<span class='p-name'>Three steps to move students from readers to writers of digital content</span>

Three steps to move students from readers to writers of digital content

The term digital native was coined and popularized by Marc Prensky in his 2001 article titled Digital Natives, Digital Immigrants. In this he posited that the contemporary decline in American education was due to educators’ inability to understand the needs of modern students. Students were labeled digital natives and said to have an insider’s perspective on the web literacies and tools that inundate our society. Adults on the other hand, and more specifically educators, are relegated to the position of immigrants or outsiders in these practices.

It should be noted that Prensky’s original paper was purely theoretical and no empirical data has yet proven his claims. In fact, a growing body of research has steadily cast doubt or entirely disproven the existence of the digital native. Put simply, there is no proof that one is more or less digitally savvy based on their born on date. Prensky has since changed his metaphor of the digital native to instead describe digital wisdom, and yet the belief in the digital native still exists.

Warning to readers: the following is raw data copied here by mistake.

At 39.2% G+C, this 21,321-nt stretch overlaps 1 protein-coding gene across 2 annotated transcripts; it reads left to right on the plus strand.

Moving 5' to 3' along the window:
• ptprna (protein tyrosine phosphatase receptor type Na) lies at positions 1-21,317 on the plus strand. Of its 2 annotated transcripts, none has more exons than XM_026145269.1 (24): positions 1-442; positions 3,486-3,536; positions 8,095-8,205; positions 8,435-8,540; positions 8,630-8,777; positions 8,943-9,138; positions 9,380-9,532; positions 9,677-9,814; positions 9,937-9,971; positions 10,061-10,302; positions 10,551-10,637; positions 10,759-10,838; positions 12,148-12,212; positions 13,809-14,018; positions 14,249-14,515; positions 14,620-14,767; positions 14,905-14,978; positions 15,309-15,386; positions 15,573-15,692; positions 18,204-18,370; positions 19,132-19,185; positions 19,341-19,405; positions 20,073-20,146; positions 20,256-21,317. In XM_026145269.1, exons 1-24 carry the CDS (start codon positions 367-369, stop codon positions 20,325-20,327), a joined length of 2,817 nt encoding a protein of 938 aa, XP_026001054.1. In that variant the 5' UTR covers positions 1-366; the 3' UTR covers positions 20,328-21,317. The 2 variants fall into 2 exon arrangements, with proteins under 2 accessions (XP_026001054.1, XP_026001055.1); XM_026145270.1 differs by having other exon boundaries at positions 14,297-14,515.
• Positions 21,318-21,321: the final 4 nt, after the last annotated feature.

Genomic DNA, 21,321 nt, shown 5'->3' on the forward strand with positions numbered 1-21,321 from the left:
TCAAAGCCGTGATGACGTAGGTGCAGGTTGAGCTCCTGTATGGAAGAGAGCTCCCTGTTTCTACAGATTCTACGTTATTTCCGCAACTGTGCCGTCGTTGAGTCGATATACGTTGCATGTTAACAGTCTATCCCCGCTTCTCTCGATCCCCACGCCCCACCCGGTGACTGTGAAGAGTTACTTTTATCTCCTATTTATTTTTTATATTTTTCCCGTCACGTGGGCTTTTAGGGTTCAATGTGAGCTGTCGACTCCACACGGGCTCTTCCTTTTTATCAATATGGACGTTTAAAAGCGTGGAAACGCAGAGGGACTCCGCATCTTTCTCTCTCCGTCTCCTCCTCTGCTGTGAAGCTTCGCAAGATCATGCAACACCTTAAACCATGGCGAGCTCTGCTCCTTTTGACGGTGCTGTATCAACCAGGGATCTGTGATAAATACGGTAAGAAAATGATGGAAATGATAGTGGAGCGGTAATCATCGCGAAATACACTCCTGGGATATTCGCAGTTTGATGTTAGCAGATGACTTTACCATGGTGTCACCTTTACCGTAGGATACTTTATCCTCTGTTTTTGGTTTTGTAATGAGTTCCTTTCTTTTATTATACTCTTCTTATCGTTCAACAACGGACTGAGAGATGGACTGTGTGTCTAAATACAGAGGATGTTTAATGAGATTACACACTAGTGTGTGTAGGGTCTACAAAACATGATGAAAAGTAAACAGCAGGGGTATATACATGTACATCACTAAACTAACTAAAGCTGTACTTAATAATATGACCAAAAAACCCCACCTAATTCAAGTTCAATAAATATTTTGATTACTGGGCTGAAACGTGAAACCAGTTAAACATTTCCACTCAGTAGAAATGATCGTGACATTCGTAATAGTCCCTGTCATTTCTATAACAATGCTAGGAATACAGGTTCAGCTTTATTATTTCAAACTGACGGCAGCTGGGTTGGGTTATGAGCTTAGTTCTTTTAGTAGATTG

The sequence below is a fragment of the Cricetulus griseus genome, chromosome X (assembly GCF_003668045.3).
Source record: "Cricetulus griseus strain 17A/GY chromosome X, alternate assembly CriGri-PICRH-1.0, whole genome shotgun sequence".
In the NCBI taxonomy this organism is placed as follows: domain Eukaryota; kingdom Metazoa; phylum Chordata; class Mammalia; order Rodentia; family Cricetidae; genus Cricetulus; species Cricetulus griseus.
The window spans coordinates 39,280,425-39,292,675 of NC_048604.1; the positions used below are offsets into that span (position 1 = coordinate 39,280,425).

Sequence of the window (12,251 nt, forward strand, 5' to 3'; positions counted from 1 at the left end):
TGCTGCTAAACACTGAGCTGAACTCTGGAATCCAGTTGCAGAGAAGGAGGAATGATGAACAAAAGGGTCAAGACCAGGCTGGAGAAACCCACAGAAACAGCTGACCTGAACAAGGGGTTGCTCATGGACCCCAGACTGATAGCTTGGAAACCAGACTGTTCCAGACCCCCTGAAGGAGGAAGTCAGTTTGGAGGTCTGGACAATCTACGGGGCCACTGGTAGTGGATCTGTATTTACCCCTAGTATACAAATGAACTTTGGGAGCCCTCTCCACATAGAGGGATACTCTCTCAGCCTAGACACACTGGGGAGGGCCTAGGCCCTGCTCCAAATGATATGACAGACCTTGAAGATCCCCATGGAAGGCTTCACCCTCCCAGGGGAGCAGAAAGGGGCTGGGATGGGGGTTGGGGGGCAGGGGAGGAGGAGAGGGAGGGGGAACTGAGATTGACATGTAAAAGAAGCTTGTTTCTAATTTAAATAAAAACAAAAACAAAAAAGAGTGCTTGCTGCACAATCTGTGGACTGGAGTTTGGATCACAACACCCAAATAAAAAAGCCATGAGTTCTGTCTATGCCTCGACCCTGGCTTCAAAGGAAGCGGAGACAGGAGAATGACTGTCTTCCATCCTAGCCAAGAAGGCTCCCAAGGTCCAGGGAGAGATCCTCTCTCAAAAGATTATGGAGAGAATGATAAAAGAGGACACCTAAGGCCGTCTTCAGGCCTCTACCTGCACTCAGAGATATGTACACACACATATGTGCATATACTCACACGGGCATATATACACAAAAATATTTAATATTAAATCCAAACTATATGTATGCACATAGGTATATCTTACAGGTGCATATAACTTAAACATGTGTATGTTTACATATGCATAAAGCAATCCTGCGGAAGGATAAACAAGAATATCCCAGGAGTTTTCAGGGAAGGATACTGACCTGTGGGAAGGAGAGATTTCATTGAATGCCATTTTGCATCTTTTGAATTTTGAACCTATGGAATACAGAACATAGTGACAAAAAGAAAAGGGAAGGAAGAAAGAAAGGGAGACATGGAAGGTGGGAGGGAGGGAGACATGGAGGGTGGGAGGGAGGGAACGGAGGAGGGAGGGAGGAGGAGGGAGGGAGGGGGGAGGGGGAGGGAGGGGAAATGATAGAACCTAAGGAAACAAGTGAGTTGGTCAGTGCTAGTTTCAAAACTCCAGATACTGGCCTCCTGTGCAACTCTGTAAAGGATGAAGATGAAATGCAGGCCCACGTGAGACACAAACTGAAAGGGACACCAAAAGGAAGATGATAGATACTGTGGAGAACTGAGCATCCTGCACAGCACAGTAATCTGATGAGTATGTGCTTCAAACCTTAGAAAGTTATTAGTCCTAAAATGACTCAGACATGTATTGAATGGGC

In this context, I believe that a 21st century educational system must educate all students in the effective and authentic use of the technologies that permeate society to prepare them for the future. This means that students should have opportunities to not only read, but write the web. This column will identify a continuum of three stages that I believe exist as we help students become the digital natives that they need to be in the future. These stages include moving them from consumers of content, to curators of content, to finally creators of content. Content in this piece is defined as text matter of a document or publication in a form that is digital or online. These stages do not have to operate in a sequence, nor should they be mutually exclusive. Students could and should move across each of these stages depending on purpose in their work.

Consumption of online content